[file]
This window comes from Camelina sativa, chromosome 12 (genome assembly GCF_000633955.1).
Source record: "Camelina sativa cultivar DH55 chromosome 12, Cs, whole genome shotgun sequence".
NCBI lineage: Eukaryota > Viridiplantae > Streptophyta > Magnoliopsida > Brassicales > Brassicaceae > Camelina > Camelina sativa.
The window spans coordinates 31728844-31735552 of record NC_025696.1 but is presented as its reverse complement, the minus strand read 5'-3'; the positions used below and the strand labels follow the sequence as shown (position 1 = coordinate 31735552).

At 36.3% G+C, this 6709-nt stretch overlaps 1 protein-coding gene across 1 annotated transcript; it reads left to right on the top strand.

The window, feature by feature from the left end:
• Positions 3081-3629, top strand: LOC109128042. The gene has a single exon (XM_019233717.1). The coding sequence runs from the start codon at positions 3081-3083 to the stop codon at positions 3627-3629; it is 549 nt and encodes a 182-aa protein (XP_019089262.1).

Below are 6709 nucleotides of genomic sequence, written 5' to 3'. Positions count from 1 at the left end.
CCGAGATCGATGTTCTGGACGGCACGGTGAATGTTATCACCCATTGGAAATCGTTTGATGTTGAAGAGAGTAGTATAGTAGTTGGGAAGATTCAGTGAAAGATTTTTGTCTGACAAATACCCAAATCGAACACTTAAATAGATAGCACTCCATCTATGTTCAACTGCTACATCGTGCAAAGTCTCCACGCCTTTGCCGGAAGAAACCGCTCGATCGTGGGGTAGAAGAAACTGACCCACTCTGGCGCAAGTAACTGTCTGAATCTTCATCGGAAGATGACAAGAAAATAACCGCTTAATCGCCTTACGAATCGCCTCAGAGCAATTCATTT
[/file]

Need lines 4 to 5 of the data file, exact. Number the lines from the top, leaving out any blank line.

The window spans coordinates 31728844-31735552 of record NC_025696.1 but is presented as its reverse complement, the minus strand read 5'-3'; the positions used below and the strand labels follow the sequence as shown (position 1 = coordinate 31735552).

At 36.3% G+C, this 6709-nt stretch overlaps 1 protein-coding gene across 1 annotated transcript; it reads left to right on the top strand.